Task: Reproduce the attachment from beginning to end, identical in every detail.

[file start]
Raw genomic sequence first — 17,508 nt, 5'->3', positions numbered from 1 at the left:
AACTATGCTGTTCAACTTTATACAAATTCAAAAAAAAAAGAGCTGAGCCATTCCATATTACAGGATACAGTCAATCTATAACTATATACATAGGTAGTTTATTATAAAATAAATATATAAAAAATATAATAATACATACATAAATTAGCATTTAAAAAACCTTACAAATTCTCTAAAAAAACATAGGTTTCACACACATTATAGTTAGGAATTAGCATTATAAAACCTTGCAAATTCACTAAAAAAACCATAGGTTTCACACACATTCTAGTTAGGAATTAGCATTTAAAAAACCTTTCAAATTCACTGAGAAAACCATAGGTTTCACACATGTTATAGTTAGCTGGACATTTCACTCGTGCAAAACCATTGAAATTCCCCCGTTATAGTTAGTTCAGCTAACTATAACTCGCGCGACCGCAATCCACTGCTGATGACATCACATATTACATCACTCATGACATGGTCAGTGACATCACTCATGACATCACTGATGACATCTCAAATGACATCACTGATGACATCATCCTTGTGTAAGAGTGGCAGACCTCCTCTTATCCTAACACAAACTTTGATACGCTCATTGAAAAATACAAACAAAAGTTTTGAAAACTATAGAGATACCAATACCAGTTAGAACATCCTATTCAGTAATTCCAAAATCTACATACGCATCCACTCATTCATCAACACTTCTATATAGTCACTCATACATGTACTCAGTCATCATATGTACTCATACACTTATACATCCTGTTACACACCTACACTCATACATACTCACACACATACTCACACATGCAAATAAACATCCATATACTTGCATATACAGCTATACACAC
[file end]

Raw genomic sequence first — 17,508 nt, 5'->3', positions numbered from 1 at the left:
AACTATGCTGTTCAACTTTATACAAATTCAAAAAAAAAAGAGCTGAGCCATTCCATATTACAGGATACAGTCAATCTATAACTATATACATAGGTAGTTTATTATAAAATAAATATATAAAAAATATAATAATACATACATAAATTAGCATTTAAAAAACCTTACAAATTCTCTAAAAAAACATAGGTTTCACACACATTATAGTTAGGAATTAGCATTATAAAACCTTGCAAATTCACTAAAAAAACCATAGGTTTCACACACATTCTAGTTAGGAATTAGCATTTAAAAAACCTTTCAAATTCACTGAGAAAACCATAGGTTTCACACATGTTATAGTTAGCTGGACATTTCACTCGTGCAAAACCATTGAAATTCCCCCGTTATAGTTAGTTCAGCTAACTATAACTCGCGCGACCGCAATCCACTGCTGATGACATCACATATTACATCACTCATGACATGGTCAGTGACATCACTCATGACATCACTGATGACATCTCAAATGACATCACTGATGACATCATCCTTGTGTAAGAGTGGCAGACCTCCTCTTATCCTAACACAAACTTTGATACGCTCATTGAAAAATACAAACAAAAGTTTTGAAAACTATAGAGATACCAATACCAGTTAGAACATCCTATTCAGTAATTCCAAAATCTACATACGCATCCACTCATTCATCAACACTTCTATATAGTCACTCATACATGTACTCAGTCATCATATGTACTCATACACTTATACATCCTGTTACACACCTACACTCATACATACTCACACACATACTCACACATGCAAATAAACATCCATATACTTGCATATACAGCTATACACAC